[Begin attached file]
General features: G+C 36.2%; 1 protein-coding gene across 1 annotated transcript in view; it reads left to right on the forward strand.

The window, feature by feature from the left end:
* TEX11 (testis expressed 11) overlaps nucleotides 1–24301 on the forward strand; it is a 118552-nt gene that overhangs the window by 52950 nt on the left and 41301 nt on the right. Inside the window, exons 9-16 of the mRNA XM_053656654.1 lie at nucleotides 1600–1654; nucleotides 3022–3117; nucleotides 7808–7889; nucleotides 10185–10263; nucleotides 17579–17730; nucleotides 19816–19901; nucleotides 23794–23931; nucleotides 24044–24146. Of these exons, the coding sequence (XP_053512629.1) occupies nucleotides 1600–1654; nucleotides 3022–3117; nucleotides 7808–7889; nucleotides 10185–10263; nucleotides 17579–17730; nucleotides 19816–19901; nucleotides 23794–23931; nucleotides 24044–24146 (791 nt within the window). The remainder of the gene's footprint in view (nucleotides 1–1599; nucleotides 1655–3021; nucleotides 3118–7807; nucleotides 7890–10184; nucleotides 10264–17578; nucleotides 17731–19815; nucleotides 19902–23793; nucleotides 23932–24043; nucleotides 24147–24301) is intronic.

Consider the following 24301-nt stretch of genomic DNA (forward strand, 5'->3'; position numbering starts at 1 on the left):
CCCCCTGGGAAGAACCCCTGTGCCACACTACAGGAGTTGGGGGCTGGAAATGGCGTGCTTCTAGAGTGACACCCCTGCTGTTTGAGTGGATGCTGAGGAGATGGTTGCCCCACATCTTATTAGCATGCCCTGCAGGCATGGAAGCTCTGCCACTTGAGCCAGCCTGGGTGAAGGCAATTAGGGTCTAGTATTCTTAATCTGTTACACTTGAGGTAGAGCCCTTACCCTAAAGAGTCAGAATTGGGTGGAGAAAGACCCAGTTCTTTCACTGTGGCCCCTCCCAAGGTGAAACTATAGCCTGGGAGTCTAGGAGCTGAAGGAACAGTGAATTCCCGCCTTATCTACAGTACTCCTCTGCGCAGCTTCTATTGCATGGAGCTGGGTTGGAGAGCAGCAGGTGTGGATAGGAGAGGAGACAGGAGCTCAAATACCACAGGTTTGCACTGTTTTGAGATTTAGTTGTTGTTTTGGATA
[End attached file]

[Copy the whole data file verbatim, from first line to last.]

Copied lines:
General features: G+C 36.2%; 1 protein-coding gene across 1 annotated transcript in view; it reads left to right on the forward strand.

The window, feature by feature from the left end:
* TEX11 (testis expressed 11) overlaps nucleotides 1–24301 on the forward strand; it is a 118552-nt gene that overhangs the window by 52950 nt on the left and 41301 nt on the right. Inside the window, exons 9-16 of the mRNA XM_053656654.1 lie at nucleotides 1600–1654; nucleotides 3022–3117; nucleotides 7808–7889; nucleotides 10185–10263; nucleotides 17579–17730; nucleotides 19816–19901; nucleotides 23794–23931; nucleotides 24044–24146. Of these exons, the coding sequence (XP_053512629.1) occupies nucleotides 1600–1654; nucleotides 3022–3117; nucleotides 7808–7889; nucleotides 10185–10263; nucleotides 17579–17730; nucleotides 19816–19901; nucleotides 23794–23931; nucleotides 24044–24146 (791 nt within the window). The remainder of the gene's footprint in view (nucleotides 1–1599; nucleotides 1655–3021; nucleotides 3118–7807; nucleotides 7890–10184; nucleotides 10264–17578; nucleotides 17731–19815; nucleotides 19902–23793; nucleotides 23932–24043; nucleotides 24147–24301) is intronic.

Consider the following 24301-nt stretch of genomic DNA (forward strand, 5'->3'; position numbering starts at 1 on the left):
CCCCCTGGGAAGAACCCCTGTGCCACACTACAGGAGTTGGGGGCTGGAAATGGCGTGCTTCTAGAGTGACACCCCTGCTGTTTGAGTGGATGCTGAGGAGATGGTTGCCCCACATCTTATTAGCATGCCCTGCAGGCATGGAAGCTCTGCCACTTGAGCCAGCCTGGGTGAAGGCAATTAGGGTCTAGTATTCTTAATCTGTTACACTTGAGGTAGAGCCCTTACCCTAAAGAGTCAGAATTGGGTGGAGAAAGACCCAGTTCTTTCACTGTGGCCCCTCCCAAGGTGAAACTATAGCCTGGGAGTCTAGGAGCTGAAGGAACAGTGAATTCCCGCCTTATCTACAGTACTCCTCTGCGCAGCTTCTATTGCATGGAGCTGGGTTGGAGAGCAGCAGGTGTGGATAGGAGAGGAGACAGGAGCTCAAATACCACAGGTTTGCACTGTTTTGAGATTTAGTTGTTGTTTTGGATA